Challenges of international franchising

Iain Taylor examines whether companies that have franchised successfully in the UK need to take a new approach when doing the same in the international market.

Launching a franchise abroad brings fresh challenges. While many of the elements of successfully franchising abroad are common to domestic franchising, there are some challenges peculiar to international franchising.

Finding the right partner

Established franchises will have a clear idea of the type of franchise owner they want for their domestic networks. However, the profile for a suitable international franchise partner may be quite different. In many instances, you may not be able to provide the same level of support as you can for your UK-based franchise owners and you may expect a much larger initial investment. In addition, if you are expecting the franchise owner to set up an extensive network itself, the experience and financial standing you require may well limit the number of suitable franchise partners.

The profile of the right partner will depend on your own needs and the nature of your business, and it is helpful to have a clear idea of what sort of organisations will fit the profile.

Using the right structure

The issue of the right partner is closely related to the issue of the right structure to use, and again there are differences from franchising in the UK. While most domestic franchises adopt a standard format, when it comes to franchising internationally, a variety of structures is used.

  • Unit Franchising – The franchisor has a direct relationship with a number of individual franchise owners.
  • Development Franchising – The franchisor gives a partner (the developer) the right to establish and operate a number of franchise units.
  • Master Franchising – The franchisor grants a partner (the Master Franchise Owner) the right to grant sub-franchises in the territory.
  • Joint Venture – A franchisor may also want to take a shareholding in the company running the franchise in the territory. This could mean taking an equity stake in the partner itself or in a new jointly owned company; this can also mean the franchisor has the option to buy out or be bought out at a given price.

At an early stage, you should consult knowledgeable franchise consultants, who will work with you, and suitably experienced franchise lawyers and other key professionals, who can adapt or combine elements of these structures to find the best strategy for you.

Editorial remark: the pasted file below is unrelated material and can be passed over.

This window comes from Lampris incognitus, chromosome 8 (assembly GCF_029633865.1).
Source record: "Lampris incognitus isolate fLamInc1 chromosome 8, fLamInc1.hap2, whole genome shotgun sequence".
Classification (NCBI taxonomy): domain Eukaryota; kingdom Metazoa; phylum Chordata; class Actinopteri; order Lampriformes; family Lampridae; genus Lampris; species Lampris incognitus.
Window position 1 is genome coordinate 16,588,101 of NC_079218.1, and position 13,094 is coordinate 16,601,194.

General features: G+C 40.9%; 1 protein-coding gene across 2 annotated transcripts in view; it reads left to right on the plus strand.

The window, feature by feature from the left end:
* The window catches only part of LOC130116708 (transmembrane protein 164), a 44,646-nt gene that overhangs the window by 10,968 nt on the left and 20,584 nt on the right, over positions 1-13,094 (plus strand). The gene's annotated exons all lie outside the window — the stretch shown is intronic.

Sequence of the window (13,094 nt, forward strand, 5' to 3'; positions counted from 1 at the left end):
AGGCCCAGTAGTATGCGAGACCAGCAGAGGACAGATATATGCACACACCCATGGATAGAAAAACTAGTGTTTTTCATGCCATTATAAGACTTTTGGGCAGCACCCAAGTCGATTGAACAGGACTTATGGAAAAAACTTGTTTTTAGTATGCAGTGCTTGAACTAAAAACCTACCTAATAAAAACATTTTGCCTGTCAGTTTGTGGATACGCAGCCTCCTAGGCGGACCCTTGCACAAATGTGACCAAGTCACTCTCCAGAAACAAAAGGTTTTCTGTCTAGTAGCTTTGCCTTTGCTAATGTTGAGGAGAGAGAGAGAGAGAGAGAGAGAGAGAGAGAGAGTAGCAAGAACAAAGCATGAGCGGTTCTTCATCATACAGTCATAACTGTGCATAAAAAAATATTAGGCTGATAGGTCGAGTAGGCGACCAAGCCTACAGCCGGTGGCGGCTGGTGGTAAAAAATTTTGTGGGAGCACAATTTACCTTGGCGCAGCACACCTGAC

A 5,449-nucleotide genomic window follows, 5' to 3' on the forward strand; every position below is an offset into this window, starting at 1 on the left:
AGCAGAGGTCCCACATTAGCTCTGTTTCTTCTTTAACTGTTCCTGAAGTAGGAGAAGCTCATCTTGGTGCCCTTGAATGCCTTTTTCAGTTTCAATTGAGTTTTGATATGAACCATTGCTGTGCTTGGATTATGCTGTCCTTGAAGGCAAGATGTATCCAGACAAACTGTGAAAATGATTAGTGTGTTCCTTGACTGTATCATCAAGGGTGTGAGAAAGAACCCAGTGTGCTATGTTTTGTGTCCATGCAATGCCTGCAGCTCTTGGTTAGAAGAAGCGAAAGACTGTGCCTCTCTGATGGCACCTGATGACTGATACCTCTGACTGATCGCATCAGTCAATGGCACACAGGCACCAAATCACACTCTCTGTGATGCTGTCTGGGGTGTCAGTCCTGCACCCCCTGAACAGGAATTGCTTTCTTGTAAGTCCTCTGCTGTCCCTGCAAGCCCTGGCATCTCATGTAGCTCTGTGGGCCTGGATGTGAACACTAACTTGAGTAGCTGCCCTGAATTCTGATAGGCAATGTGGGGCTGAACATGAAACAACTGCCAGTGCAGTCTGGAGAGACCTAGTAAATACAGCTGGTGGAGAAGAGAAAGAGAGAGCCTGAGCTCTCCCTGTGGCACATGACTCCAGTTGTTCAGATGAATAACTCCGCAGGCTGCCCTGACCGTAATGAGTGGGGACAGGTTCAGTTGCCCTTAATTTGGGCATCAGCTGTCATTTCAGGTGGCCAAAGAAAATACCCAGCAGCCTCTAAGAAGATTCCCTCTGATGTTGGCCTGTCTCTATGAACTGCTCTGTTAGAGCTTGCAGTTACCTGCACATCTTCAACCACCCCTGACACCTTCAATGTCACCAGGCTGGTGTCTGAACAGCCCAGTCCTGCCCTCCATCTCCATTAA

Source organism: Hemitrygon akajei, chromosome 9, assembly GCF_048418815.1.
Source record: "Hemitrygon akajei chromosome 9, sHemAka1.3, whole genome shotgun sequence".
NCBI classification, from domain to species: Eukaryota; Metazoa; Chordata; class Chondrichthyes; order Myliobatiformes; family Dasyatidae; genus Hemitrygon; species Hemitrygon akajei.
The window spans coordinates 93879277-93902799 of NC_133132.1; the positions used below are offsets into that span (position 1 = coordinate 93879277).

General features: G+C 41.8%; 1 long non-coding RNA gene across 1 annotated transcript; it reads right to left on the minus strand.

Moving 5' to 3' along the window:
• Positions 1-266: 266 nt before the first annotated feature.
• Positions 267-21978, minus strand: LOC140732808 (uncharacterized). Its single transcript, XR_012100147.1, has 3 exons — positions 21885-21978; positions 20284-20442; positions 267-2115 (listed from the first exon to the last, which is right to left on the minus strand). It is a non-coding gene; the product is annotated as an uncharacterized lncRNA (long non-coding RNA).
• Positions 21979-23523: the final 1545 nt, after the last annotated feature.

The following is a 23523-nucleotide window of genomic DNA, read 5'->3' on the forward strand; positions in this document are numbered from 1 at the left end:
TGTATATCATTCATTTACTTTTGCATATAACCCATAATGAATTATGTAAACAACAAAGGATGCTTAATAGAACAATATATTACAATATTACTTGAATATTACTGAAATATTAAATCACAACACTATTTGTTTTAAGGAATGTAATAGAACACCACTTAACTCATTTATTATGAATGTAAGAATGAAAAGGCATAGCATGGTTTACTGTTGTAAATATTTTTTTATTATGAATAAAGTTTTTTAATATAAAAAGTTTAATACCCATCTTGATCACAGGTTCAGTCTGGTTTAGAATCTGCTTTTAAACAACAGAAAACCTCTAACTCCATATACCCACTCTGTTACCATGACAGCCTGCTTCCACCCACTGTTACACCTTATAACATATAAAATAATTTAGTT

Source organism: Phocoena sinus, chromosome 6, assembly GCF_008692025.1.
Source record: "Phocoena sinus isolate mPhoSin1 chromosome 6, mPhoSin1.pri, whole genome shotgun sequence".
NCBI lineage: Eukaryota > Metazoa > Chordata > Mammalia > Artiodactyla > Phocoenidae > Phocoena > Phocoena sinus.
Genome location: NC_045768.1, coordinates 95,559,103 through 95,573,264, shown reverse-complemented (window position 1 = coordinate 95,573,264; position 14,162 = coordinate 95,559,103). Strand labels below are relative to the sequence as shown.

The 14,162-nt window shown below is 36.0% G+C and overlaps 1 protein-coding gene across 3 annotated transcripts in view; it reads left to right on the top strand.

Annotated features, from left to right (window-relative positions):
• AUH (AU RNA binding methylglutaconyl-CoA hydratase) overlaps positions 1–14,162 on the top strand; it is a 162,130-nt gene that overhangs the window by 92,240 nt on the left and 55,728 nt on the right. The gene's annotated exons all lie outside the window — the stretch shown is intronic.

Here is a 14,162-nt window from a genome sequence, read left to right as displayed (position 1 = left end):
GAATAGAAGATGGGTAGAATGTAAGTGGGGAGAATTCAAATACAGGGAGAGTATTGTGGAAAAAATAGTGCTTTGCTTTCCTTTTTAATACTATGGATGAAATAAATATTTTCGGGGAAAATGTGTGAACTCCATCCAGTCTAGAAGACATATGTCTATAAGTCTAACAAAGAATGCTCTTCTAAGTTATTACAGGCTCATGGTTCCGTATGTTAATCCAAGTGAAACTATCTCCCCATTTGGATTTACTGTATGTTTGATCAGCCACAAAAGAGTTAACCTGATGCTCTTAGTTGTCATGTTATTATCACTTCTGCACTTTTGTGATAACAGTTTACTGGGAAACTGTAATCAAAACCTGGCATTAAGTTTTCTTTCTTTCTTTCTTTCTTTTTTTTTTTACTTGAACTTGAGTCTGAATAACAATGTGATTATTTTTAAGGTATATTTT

Exercising the right level of control

The success of domestic franchising often depends on maintaining the uniformity of the system and on close monitoring of franchise owners. For international franchising, many of the levers of control are the same, such as trademark protection, financial reporting and audit rights. However, there are some additional considerations.

While keeping control of your brand, it is nevertheless in your interest to be sensitive to the new cultural and legal environment and to show a degree of flexibility, where necessary.

There may also be local regulations that may have a significant bearing on the proposed franchise. For instance, many countries require pre-contractual disclosure and/or registration of any Franchise Agreement.

In addition, there is the fact of geographical distance and the impracticality of having local representatives to monitor the franchise owner. In some situations, franchisors will require representation on the franchise owners’ board or seek a shareholding in the franchise owner.

Setting the right price

Most successful domestic franchises rely on profit margins that are enough for both the franchisor and the franchise owner. However, depending on how the arrangement is structured, international franchising can involve different financial modelling. For instance, if you are considering Master Franchising, you should be confident that projected profits are going to sustain income on three levels: yourself, the Master Franchise Owner and for sub-franchise owners.

It is interesting to note that some of the bigger companies that franchise internationally do not charge any initial fee at all and generate revenue solely on the basis of the ongoing operation of the franchise owner’s business.